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Member alert regarding criminal background checks


PSEA MEMBER ALERT
SECTION 111 OF PENNSYLVANIA SCHOOL CODE AS AMENDED BY ACT 82 OF 2012

Prepared by the PSEA Legal Division
August 20, 2012

Note: This is a general explanation of the law and not a detailed explanation of all aspects or ramifications of Section 111. This summary should not be relied upon as specific legal advice for any particular situation. Section 111 is a complex law and any arrest or conviction of a crime listed under Section 111 may have employment consequences as well as licensure implications. Any member who was (or is) arrested or convicted of any crime should ensure that he or sure is represented by a criminal attorney and should contact the PSEA UniServ to speak to a PSEA Region Attorney regarding any reporting requirements, employment or licensure issues. 

Act 82, enacted as of June 30, 2012, amended Section 111 of the School Code.  The amendments are effective immediately, although to date PDE has issued no guidance regarding implementation.

The law requires that school employees immediately report certain arrests or convictions to their employers, and requires that employees be terminated if convicted of certain crimes. The law applies to employees of public and private schools, and independent contractors who work in the schools, except that it does not apply to any employee or independent contractor who has no direct contact with children.
 

1. All school employees must notify their employer within 72 hours of any arrest or conviction of a crime listed in Section 111(e), or referenced in Section 111(f.1), which includes all felonies and first degree misdemeanors not already appearing in (e).

Find lists of the (e) crimes and (f.1) crimes on PSEA.org (member login required).

The crimes referenced in (f.1) include arrests or convictions for more than one offense related to DUI, provided the offense is graded as a misdemeanor of the first degree.  There is a chart available on the PSEA website indicating the grading of DUI offenses. 

Any member charged or convicted of any crime including an (e) or (f.1) crime should immediately be in contact with a criminal law attorney.  Members should contact their PSEA UniServ and ask to speak to the PSEA Region Attorney regarding any reporting obligations to the school employer.  Note that reports are due to school employers within 72 hours of any arrest or conviction.  It is particularly important that members speak to PSEA attorneys regarding any DUI offenses or out-of-state crimes.

When speaking with the PSEA Region Attorney, the member must provide specific information as to criminal offense involved, and the grade of the offense.  The summons, citation, or other charging document will indicate the criminal offense and grade.  The PSEA Region Attorney cannot advise a member regarding his/her reporting obligation without information indicating the specific criminal offense and the grade of the offense.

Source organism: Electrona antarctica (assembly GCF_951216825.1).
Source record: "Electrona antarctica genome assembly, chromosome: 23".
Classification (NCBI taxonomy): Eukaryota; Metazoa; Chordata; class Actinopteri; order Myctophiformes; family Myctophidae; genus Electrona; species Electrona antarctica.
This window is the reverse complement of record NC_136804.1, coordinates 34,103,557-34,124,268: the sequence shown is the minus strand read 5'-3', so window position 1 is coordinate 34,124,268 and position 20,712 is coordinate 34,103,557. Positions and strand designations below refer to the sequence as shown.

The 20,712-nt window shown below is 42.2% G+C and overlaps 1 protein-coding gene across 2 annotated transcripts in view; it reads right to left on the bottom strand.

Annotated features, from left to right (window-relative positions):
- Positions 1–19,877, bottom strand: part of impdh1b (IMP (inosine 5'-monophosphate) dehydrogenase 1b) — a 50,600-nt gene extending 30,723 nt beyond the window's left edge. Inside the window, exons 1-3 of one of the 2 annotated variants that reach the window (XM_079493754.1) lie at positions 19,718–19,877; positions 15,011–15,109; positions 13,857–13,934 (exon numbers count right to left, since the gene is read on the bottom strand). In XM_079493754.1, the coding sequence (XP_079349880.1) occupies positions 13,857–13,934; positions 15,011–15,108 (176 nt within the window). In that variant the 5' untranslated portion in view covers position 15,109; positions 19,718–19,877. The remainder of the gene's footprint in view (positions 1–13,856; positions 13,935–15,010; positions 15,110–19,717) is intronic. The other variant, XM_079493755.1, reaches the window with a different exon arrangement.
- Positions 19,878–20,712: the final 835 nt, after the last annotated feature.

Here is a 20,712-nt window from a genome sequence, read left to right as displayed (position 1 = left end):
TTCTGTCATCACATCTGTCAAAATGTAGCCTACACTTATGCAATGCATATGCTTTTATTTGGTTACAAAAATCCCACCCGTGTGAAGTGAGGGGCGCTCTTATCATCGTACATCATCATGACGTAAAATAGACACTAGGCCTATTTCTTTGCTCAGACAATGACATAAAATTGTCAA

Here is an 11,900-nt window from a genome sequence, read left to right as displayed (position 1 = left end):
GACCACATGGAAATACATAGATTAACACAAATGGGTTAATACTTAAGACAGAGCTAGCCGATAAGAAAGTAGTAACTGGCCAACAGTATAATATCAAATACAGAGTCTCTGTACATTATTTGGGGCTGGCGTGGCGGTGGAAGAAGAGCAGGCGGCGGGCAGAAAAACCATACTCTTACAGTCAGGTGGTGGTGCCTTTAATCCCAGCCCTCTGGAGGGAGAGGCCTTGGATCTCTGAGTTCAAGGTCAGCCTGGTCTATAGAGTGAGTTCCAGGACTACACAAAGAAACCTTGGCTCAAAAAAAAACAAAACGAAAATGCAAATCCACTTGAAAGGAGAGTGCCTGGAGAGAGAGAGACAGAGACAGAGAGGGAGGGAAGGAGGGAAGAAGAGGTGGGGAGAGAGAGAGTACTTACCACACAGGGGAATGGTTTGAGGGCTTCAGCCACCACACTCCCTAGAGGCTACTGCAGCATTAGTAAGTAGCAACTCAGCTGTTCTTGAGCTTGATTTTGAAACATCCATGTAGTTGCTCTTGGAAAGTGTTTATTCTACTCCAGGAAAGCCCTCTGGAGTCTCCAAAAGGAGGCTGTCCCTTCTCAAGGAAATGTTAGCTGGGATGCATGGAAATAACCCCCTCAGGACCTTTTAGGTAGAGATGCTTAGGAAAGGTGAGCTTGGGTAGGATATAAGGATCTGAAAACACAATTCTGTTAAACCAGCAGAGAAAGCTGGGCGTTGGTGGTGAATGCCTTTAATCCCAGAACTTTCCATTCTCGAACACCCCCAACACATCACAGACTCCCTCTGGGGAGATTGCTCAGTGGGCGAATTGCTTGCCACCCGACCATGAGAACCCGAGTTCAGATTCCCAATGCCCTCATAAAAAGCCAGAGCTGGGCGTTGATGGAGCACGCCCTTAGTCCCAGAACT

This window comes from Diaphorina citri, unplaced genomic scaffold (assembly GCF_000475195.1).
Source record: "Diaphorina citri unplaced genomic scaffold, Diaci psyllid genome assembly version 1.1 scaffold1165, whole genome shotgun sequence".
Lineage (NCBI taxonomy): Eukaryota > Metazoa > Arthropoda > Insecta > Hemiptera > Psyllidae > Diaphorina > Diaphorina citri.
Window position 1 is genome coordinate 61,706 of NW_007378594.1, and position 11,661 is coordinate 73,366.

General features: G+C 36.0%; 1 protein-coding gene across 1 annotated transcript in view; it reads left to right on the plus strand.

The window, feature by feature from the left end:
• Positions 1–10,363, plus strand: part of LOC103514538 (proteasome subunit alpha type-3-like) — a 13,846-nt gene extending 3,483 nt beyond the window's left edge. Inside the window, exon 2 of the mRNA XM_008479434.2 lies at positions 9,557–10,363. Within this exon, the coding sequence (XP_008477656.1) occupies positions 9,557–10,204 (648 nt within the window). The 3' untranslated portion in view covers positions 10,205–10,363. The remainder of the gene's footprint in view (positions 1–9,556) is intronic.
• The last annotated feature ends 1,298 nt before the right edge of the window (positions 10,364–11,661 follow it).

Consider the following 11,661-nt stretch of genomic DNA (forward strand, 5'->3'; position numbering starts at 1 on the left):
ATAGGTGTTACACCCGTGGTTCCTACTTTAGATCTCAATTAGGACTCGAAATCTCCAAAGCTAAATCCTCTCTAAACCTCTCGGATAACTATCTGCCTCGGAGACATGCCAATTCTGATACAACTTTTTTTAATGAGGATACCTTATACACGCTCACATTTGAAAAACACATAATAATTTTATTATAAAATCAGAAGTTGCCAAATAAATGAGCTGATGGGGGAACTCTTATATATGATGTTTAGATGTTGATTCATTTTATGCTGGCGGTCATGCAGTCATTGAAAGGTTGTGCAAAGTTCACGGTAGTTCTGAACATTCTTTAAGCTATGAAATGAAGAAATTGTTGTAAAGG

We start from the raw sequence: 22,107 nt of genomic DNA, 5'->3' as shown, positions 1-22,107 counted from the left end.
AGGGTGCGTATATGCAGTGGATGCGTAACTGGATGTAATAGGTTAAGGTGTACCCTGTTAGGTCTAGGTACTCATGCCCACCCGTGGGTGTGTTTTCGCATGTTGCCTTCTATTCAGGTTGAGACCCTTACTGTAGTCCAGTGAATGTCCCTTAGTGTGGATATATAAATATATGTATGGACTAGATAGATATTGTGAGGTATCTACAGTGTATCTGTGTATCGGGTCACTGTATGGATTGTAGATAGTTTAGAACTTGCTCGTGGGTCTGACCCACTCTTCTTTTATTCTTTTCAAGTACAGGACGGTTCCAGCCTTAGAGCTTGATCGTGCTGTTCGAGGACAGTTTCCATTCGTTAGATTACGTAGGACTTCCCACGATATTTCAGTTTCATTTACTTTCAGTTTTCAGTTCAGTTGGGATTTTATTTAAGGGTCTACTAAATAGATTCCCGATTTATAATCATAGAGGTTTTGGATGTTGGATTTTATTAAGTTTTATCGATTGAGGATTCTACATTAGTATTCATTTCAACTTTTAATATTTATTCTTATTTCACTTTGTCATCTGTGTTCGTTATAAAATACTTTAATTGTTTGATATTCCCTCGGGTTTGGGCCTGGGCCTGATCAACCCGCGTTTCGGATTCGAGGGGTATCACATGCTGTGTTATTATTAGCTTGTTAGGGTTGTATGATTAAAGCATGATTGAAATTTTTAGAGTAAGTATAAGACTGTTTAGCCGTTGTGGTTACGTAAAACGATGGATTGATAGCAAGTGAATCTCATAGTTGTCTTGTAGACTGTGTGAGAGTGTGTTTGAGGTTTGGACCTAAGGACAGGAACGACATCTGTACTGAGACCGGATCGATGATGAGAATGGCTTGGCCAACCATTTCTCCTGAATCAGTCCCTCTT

2. All school employees will have to notify their employer of any prior arrests or convictions for Section 111(f.1) crimes.  (Recall that Section 111(e) crimes were reported in December 2011.) 

The law does not contain a deadline for this report, and to date PDE has not published any form to use for reporting.  Any member who has a prior arrest or conviction for any felony or first degree misdemeanor (including any out-of-state crimes) should contact the PSEA UniServ and ask to speak to a PSEA Region Attorney regarding their reporting obligation.  Again, when speaking with the PSEA Region Attorney, the member must provide information regarding the specific criminal offense involved, and the grade of the offense (e.g., “misdemeanor of the first degree”).  The PSEA Region Attorney cannot advise a member regarding his/her reporting obligation without this information. 
 

3. The law contains a strict penalty provision for any school employee who willfully fails to disclose an arrest or conviction for an (e) or (f.1) crime. 

The employee will be subject to discipline, up to and including termination or denial of employment, but may also be subject to criminal prosecution for unsworn falsification to authorities, which may result in pension forfeiture.
 

4. The law provides that any current school employee with a pre-employment conviction for an (e) crime must be fired; and any school employee convicted of an (e) crime while working must be immediately terminated.  The law also provides that any current school employee who was convicted of an (f.1) crime (all other felonies and first degree misdemeanors) cannot be employed during the bars set forth in the statute.  The bars are: 10 years for felonies; 5 years for first misdemeanors; and 3 years for first degree misdemeanor DUIs.  A bar runs from the date the criminal sentence expires. 

Depending on the facts involved, the law may violate constitutional due process rights, as it may retroactively operate to require a school employer to fire someone who was legally hirable at the time he or she was originally employed.  In addition, depending on the facts there may be a constitutionally insufficient nexus between the crime involved and the determination that the person is unemployable for a period of time.  PSEA is analyzing all aspects of this law and PSEA Region Attorneys will be prepared to advise and assist members as needed.  PSEA is already representing members in litigation regarding earlier amendments to Section 111 and will undertake whatever legal action is needed to protect members’ constitutional and employment rights.


 

 

 

 



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